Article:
When Jeremy Somers is casting models for his swimwear brand, it is literally slim pickings on the main runways at Mercedes-Benz Fashion Week Australia.
"We look for girls who are healthy, beautiful and who feel comfortable in their own skin," said Somers.
"It can be very hard for us to find these girls, because out of the pool of runway girls for Australian Fashion week it can be slim pickings. We definitely don't want anyone too thin because we promote a healthy swimwear lifestyle."
Somers, who is the creative director of swimwear label We Are Handsome, has a commitment to only use models of a minimum size 8 for his brand's shows, including one on Tuesday during MBFWA.
"We'd rather choose less girls and have the right girls for our look than choose girls that aren't right," he said.
But some other designers showing at MBFWA are less scrupulous when it comes to setting a healthy minimum size for their models, according to a report on Tuesday.
"Shock at the parade of strutting skeletons" was the headline of a story in the Daily Telegraph that claimed models in the Carla Zampatti and Alex Perry shows were excessively thin.
Marie Claire editor Jackie Frank told the Daily Telegraph she was so shocked at the appearance of one model at Perry's show, she telephoned the model's agent about her health.
"When I saw those legs I nearly died," she told the Daily Telegraph. "I rang the model agent and said 'why is that girl walking down the runway when she's clearly not healthy?"
Social commentator Mia Freedman posted the comment: "The hunger games - I mean, fashion week", after Zampatti's show and others spoke of the pressure on models to fit into sample sizes in order to get work.
Industry commentators on Tuesday agreed that a couple of models on the MBFWA runways were very slender, notably Cassi Van Den Dungen and Nicole Pollard, who have both enjoyed success on the international show circuit, where girls are much slimmer than the usual Australian model.
But they said the overwhelming majority of models at MBFWA were of a healthy weight, and if a girl appeared to be too thin or unwell, she would not be allowed to walk in a show.
"There is no excuse when there is a too-skinny model," said Virgin Australia Melbourne Fashion Festival chief executive Graeme Lewsey.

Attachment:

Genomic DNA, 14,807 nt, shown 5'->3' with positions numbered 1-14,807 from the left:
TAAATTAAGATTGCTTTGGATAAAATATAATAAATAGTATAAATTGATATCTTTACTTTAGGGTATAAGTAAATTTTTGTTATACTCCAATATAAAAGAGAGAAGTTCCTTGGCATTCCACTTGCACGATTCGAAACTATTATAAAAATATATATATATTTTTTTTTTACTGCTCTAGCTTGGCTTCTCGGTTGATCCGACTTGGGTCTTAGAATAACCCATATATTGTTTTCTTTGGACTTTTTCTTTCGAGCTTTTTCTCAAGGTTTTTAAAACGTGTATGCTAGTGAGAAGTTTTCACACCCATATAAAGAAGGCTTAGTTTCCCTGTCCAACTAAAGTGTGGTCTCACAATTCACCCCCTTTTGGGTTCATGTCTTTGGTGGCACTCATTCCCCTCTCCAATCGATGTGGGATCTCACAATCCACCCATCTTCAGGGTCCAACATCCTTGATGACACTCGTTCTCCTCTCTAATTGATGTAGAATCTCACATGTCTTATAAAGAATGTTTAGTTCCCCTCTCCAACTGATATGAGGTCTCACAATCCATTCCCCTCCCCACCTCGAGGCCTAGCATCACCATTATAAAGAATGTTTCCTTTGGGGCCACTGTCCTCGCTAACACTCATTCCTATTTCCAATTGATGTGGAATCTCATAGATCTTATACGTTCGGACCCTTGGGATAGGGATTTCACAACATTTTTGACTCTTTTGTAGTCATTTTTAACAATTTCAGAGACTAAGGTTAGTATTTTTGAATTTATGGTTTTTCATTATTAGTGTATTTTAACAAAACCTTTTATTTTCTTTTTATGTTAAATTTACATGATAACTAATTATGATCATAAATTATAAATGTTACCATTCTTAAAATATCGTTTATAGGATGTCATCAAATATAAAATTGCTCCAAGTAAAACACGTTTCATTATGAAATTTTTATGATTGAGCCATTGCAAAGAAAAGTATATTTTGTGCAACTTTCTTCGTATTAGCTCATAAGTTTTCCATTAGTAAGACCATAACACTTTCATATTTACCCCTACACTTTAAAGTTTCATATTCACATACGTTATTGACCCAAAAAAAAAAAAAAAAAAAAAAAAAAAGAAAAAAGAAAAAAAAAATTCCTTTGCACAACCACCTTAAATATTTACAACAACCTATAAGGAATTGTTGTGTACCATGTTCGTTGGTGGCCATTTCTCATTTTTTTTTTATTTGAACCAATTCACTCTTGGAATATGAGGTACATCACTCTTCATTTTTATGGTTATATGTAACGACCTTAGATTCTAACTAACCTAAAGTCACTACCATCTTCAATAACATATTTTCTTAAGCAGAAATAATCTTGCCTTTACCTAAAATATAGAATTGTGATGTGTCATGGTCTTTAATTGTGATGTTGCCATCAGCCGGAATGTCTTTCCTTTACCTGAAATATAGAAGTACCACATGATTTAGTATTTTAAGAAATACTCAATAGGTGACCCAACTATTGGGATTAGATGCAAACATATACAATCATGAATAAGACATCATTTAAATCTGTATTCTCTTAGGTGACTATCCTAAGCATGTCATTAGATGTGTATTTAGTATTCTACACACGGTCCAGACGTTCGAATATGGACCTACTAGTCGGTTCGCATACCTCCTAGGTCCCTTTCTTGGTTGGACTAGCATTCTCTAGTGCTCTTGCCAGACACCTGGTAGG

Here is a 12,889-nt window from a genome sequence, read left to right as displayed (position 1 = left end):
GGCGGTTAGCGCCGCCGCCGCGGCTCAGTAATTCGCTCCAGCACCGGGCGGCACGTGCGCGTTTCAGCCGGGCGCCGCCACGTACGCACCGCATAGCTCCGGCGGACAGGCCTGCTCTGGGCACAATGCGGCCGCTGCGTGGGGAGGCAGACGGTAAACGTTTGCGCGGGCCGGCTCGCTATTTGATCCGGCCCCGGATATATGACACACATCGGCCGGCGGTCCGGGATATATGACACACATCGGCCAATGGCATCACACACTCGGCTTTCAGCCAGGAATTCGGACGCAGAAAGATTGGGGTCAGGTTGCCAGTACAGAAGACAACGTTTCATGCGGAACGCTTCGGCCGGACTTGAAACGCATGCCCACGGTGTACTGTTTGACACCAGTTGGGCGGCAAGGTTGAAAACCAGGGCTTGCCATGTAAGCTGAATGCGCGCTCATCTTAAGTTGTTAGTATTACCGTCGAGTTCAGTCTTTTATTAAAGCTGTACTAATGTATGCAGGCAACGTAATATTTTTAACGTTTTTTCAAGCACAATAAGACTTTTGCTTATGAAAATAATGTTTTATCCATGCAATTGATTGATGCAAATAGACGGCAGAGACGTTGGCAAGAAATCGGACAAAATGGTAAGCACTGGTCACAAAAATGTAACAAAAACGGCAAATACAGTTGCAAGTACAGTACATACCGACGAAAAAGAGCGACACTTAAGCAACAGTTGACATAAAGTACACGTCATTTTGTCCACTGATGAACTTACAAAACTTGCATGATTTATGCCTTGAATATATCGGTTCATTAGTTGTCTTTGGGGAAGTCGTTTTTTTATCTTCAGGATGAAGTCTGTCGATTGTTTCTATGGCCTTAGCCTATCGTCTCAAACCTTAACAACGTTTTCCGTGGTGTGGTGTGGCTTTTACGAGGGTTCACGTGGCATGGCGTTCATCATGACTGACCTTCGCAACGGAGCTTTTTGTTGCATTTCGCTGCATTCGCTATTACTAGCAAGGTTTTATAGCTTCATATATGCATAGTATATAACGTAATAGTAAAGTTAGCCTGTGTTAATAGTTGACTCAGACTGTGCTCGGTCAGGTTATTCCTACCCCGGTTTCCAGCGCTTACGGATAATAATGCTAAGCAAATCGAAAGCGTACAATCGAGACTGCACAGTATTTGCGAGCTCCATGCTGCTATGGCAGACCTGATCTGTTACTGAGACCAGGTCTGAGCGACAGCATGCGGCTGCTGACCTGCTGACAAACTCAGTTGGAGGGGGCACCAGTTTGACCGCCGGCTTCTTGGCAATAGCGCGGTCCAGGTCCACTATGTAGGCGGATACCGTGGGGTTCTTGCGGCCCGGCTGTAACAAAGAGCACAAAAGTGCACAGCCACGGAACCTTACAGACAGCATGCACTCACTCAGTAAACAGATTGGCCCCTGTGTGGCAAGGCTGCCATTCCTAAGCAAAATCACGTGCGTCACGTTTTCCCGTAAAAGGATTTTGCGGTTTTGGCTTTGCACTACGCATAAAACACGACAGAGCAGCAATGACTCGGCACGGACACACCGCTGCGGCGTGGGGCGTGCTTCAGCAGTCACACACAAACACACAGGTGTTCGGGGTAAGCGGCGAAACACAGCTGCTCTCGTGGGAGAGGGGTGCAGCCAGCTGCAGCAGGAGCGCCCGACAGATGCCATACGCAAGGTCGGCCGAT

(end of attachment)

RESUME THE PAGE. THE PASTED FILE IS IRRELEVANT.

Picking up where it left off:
"If it happens we and the modelling agencies make sure that girl doesn't walk. It is the job of the agents under occupational health and safety work safety legislation to really look after those girls. If a girl is too slim or not feeling well, it is up to the agents to manage that process. I believe that many of them do do that, and over the years I've seen that happen and its been managed very well."
At the Ginger & Smart show on Tuesday morning designer, co-founders Alexandra and Genevieve Smart said they had casting and catering protocols in place to ensure the well being of their models.
"We've both got young daughters so we are very conscious of making sure that the girls on our runway are healthy," said Alexandra Smart. "When we are casting we are thinking about that and our stylist is thinking about that because we want to put across a healthy image with our brand."
The Ginger & Smart backstage area included a table filled with croissants, yoghurt, fruit, foccacia and juices.
"We have lots of food and the girls eat really well," said Genevieve Smart. "The first thing they said when they arrived at 4.30am this morning was 'where's the food?'"
Lewsey said the skinny model debate often obscured other equally important issues in modelling.
"Its not just about body shape and size, it's also about ensuring a diversity of nationality and age on the runway as well. In our VAMFF we had 39 different nationalities on our runways a couple of weeks ago, and that's something we're really proud of."
Model Cassie Van Den Dungen responded to the media storm by posting this photo on Instagram with the words: 'Love catering at fashion week. #lovemyjob #lovefood#iamwhoiam #dealwithit '
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